Tue, 5:15 p.m. Hardware: Mac vogApple’s devices inspire resourceful hobbyists to do hardware hacks again and again. A Swiss student named Ken Pillonel, for example, has already installed a USB-C port in an iPhone twice and also provided the AirPods charging case with such an interface (see ). An Apple Watch has also been extensively edited to appear more elegant (see ). Now the Mac mini M1 became the subject of a craft project aimed at significantly changing the power supply.
Power over Ethernet powers Mac mini M1
The low energy requirements of the extremely efficient desktop computer from Cupertino should enable the device to be operated using Power over Ethernet (PoE). That’s what Ivan Kuleshov thought and now put this idea into practice. The Munich-based engineer has the knowledge and experience required for such a project. Kuleshov first removed the Mac mini’s Ethernet controller and added the option of receiving power via PoE and passing it on to the other components of the Mac Mini M1. He did not deactivate the 230 volt connection and thus the power pack, so after the modification the device has two power supplies. The hobbyist presents the result of his work in a short video on X (formerly Twitter).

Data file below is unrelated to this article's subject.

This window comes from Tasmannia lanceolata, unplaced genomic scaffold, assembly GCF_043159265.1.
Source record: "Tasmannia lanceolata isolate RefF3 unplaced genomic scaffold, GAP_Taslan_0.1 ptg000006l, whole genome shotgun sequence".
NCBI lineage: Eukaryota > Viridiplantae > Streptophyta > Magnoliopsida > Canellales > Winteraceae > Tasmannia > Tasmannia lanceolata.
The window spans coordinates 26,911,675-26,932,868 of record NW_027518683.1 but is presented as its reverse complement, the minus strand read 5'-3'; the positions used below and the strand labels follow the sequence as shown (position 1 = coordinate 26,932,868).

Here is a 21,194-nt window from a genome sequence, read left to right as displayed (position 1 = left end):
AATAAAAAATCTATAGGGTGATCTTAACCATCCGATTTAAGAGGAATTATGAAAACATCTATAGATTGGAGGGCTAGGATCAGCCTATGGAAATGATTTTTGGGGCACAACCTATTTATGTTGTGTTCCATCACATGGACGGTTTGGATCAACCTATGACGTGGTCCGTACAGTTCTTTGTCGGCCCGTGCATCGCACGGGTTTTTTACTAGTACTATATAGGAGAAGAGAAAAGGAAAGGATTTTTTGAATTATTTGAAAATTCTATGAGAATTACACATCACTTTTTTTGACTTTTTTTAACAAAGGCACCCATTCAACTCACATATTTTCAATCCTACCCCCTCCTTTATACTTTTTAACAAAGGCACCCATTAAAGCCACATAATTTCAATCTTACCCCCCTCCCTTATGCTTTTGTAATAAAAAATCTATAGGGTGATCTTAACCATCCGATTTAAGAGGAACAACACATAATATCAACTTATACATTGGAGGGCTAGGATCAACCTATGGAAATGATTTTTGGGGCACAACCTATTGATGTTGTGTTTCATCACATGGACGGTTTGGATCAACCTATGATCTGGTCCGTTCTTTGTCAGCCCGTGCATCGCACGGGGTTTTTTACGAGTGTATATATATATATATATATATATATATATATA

Details of the conversion are not yet known
Kuleshov used some components for the conversion, which he still had from other projects. The hobbyist has not yet given any details about his modification in his post on X, but he is working on a detailed description. He intends to publish this shortly together with a longer video. Then it should also become clear what limitations there may be when operating the Mac mini M1 using PoE. Energy-hungry USB devices, for example, will not work with this type of power supply, since the standard provides for a maximum output of 90 watts. However, this is definitely enough for the compact desktop computer alone and without peripherals, which according to Apple requires a maximum of 39 watts. However, a Mac mini with an Intel processor cannot be supplied with sufficient energy via the Ethernet port, since it allows up to 122 watts at its peak.
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